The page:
It is within this operational context that striking a harmonious balance between a premature and overdue termination of IHL’s applicability during NIAC is challenging, if not impossible. For example, if IHL’s threshold of termination during NIAC is determined by an exclusive focus on the cessation of, or significant reduction in, hostilities, this would effectively disregard the temporalities of IHL’s protections and, as a result, (very) likely result in a premature termination of IHL’s protections for individuals who do not, or no longer, participate in hostilities. At the same time however, if IHL’s threshold of termination during NIAC is determined by focusing on the continued need for its protections, this may result in the continued applicability of the rules regulating the conduct of hostilities long after hostilities have been significantly reduced, or even ceased altogether. Considering that a number of IHL’s protections can remain applicable for months or even years after the cessation of hostilities, such  an approach renders IHL vulnerable to abuse by way of providing a thin veneer of legality for conduct that would otherwise be unlawful under the law enforcement regime.

Evidently, the real challenge is the prevailing ‘all or nothing approach’ to IHL’s threshold of termination during NIAC. Moreover, this ‘all or nothing approach’ seems to be the product of International Criminal Law (ICL) interpretations of IHL (para70), rather than a strict interpretation of IHL itself. Indeed, a number of the provisions of APII contain distinct temporal scopes of application that are entirely divorced from notions of ‘end of hostilities’ or ‘end of the conflict’, as is evident in the protections afforded to persons deprived of their liberty, or whose liberty has been restricted. In addition, a number of customary IHL obligations may only be activated following the cessation of hostilities, which in effect are the “post-conflict obligations” of IHL (p24), such as the obligation to identify, remove or neutralise landmines;  the various obligations with respect to the missing or dead; and the obligation to investigate and prosecute alleged IHL violations, and provide any necessary reparations for such violations. As a result, any endeavour to identify a single point in time to terminate the applicability of IHL in toto pays scant regard to the varying temporalities of IHL’s protections and invariablyresults in the over-extension of IHL to factual circumstances that no longer warrant its application, or by the premature termination of its applicability before comprehensive protection is restored under international human rights law. Considering the object and purpose of IHL during NIAC is regulating not only the conduct of hostilities, but also the the consequences of hostilities, a more nuanced approach is necessary.

A Functional Approach to IHL’s Threshold of Termination During NIAC

Given the distinct function the hostilities and protections regimes perform during NIAC, the factual necessity that underpins and informs their temporal scope of application will rarely, if ever, terminate simultaneously. For this reason, a bifurcated approach whereby the threshold of termination of the hostilities and protections regimes are determined separately, is both necessary and appropriate. This functional approach, considered as such, is both legally and operationally sound. Legally sound insofar that it reflects and respects the varying temporalities inherent to the protections of APII, and is predicated on the idea that the temporal scope of IHL must be interpreted in a manner that gives effect to its object and purpose. In operational terms, this functional approach equally guards against a potential premature or overdue termination of IHL during NIAC, and therefore also aligns with the object and purpose of IHL during NIAC.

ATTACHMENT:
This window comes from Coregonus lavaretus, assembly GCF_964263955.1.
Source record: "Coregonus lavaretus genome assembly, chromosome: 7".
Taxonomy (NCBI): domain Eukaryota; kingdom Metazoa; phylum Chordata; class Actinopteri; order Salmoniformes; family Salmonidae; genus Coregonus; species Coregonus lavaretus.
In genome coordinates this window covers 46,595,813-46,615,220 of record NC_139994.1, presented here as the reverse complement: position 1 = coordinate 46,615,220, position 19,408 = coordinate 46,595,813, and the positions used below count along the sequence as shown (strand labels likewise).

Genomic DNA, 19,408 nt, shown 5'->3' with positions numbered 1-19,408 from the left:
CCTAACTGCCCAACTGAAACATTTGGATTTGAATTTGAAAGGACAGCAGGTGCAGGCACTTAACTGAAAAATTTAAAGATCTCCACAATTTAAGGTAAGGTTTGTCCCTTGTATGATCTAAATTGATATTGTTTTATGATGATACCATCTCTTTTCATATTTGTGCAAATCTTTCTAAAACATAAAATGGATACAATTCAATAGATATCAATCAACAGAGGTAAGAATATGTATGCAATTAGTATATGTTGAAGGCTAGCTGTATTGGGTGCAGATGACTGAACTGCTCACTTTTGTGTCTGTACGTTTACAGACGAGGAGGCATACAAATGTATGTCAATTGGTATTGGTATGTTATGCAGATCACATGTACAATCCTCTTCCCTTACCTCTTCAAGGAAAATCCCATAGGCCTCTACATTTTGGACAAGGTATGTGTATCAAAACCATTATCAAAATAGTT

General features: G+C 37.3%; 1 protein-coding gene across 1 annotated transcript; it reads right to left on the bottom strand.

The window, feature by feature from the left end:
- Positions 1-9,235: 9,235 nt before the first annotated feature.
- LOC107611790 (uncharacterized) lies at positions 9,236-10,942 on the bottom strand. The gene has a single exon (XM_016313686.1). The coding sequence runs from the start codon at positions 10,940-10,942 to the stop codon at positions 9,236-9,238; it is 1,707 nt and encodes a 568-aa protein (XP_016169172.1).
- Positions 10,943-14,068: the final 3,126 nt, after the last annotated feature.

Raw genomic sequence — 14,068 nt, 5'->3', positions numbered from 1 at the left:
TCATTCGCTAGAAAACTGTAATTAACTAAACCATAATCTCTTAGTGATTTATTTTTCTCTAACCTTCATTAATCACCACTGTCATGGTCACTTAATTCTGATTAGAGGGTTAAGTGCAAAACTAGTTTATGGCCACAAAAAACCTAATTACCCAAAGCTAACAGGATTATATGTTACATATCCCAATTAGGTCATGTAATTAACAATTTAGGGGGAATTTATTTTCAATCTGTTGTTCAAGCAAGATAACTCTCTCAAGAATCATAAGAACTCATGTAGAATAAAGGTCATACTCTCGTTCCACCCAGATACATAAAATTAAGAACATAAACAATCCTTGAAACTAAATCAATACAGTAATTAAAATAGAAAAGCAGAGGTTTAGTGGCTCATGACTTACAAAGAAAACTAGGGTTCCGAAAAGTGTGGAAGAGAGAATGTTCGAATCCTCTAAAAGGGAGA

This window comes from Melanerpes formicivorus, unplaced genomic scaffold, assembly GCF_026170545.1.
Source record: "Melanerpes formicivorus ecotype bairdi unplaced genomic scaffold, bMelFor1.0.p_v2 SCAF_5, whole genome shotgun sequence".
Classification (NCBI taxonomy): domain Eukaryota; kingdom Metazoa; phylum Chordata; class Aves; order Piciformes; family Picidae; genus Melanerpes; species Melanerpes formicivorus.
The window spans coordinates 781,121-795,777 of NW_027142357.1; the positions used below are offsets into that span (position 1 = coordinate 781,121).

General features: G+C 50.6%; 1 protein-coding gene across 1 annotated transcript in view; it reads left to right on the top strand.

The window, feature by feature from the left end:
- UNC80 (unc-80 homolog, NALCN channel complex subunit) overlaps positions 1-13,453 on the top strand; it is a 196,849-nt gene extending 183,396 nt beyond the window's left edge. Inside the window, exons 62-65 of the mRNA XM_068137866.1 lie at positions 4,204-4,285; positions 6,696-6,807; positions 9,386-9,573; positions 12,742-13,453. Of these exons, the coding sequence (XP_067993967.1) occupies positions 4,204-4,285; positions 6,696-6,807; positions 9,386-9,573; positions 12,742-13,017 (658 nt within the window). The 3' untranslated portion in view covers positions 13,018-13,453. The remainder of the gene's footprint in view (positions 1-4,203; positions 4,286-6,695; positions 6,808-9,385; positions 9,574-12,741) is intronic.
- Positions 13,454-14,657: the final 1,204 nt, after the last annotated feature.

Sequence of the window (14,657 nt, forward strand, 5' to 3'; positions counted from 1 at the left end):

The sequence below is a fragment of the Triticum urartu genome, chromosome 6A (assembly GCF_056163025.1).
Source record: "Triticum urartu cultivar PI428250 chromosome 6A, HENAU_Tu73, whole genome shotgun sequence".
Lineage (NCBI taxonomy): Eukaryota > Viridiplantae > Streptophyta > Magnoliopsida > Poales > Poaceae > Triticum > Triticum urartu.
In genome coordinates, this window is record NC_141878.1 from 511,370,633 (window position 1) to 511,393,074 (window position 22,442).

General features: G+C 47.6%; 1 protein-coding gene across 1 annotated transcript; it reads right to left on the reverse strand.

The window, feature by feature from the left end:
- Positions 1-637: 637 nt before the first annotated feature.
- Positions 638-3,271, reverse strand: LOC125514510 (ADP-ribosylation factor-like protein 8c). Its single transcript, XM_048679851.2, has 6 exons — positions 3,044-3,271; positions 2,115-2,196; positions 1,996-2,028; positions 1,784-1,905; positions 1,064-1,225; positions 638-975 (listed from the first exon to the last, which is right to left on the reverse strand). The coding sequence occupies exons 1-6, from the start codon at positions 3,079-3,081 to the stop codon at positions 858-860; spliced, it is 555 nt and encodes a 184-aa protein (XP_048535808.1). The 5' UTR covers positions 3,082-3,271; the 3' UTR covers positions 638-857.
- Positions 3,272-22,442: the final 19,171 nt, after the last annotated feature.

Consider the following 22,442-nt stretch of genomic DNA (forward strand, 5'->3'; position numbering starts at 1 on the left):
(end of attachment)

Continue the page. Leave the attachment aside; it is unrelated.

So how does this work in practice? At its most basic, the temporal scope of the hostilities regime should be interpreted in a manner that gives effect to the function that it serves: regulating the conduct and consequences of hostilities during NIAC. As a general rule, if hostilities are ongoing, the rules designed to regulate hostilities are applicable. Importantly however, the termination of the hostilities regime should not require the complete cessation of hostilities but, rather, a sufficient and factual reduction in their intensity and frequency to the point where the residual armed violence can be factually described as isolated or sporadic, and therefore once again regulated by the law enforcement regime. This determination requires a careful and comprehensive assessment of the prevailing factual circumstances in order to distinguish between a mere lull in hostilities or the temporary suspension of hostilities, from a factual reduction in hostilities that warrants the termination of the hostilities regime. Importantly, the termination of the hostilities regime will have no effect on the applicability of the protections regime.

Along similar lines, the temporal scope of IHL’s protections regime must be construed in a manner that gives effect to the function that it serves during NIAC: to provide legal protection to the victims of NIAC. As a general rule, IHL protections remain applicable until the objective conditions that gave rise to their activation no longer exist, or until such time that individuals benefit from equal or more favourable legal protection under international human rights law. This approach creates a balance between the temporal scope of IHL protections, and the role and relevance of international human rights law during NIAC. This determination can only be made on a case-by-case basis, and through a careful assessment of the prevailing factual circumstances and reference to the specific protections under consideration. As a result, the temporal scope of the various protections during NIAC may in fact vary in accordance with the prevailing factual circumstances.

Conclusion

To sum up, what I have attempted to demonstrate is that neither the ‘end of hostilities’ nor the ‘end of NIAC’ will necessarily bring about the termination of IHL in toto during NIAC. This is because IHL is a pragmatic and functional legal regime comprised of a diverse range of obligations and protections applicable to specific factual circumstances. It is these specific factual circumstances, coupled with the object and purpose of the corresponding provisions of IHL, that will determine the temporal scope of IHL during NIAC. Any other approach would be contrary to the very object and purpose of IHL itself.